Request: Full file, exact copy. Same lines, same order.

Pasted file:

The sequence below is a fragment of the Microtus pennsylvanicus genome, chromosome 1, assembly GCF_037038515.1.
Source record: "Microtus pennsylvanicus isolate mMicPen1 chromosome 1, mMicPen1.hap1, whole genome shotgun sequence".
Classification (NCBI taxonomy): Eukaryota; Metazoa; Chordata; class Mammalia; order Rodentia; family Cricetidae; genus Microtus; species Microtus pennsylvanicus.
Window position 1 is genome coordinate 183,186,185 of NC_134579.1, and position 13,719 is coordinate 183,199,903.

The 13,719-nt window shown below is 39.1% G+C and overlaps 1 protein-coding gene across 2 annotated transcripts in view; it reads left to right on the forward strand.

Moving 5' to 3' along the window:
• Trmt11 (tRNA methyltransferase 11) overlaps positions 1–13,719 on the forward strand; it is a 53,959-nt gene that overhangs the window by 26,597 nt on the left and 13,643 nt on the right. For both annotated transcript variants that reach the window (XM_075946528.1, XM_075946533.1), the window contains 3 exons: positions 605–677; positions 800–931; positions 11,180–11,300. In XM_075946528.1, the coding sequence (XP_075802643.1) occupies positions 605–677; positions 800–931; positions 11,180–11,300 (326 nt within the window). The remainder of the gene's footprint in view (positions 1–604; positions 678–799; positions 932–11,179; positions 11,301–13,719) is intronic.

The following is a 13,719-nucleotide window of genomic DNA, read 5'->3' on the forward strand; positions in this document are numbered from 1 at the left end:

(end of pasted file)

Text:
The sequence below is a fragment of the Microtus pennsylvanicus genome, chromosome 1, assembly GCF_037038515.1.
Source record: "Microtus pennsylvanicus isolate mMicPen1 chromosome 1, mMicPen1.hap1, whole genome shotgun sequence".
Classification (NCBI taxonomy): Eukaryota; Metazoa; Chordata; class Mammalia; order Rodentia; family Cricetidae; genus Microtus; species Microtus pennsylvanicus.
Window position 1 is genome coordinate 183,186,185 of NC_134579.1, and position 13,719 is coordinate 183,199,903.

The 13,719-nt window shown below is 39.1% G+C and overlaps 1 protein-coding gene across 2 annotated transcripts in view; it reads left to right on the forward strand.

Moving 5' to 3' along the window:
• Trmt11 (tRNA methyltransferase 11) overlaps positions 1–13,719 on the forward strand; it is a 53,959-nt gene that overhangs the window by 26,597 nt on the left and 13,643 nt on the right. For both annotated transcript variants that reach the window (XM_075946528.1, XM_075946533.1), the window contains 3 exons: positions 605–677; positions 800–931; positions 11,180–11,300. In XM_075946528.1, the coding sequence (XP_075802643.1) occupies positions 605–677; positions 800–931; positions 11,180–11,300 (326 nt within the window). The remainder of the gene's footprint in view (positions 1–604; positions 678–799; positions 932–11,179; positions 11,301–13,719) is intronic.

The following is a 13,719-nucleotide window of genomic DNA, read 5'->3' on the forward strand; positions in this document are numbered from 1 at the left end: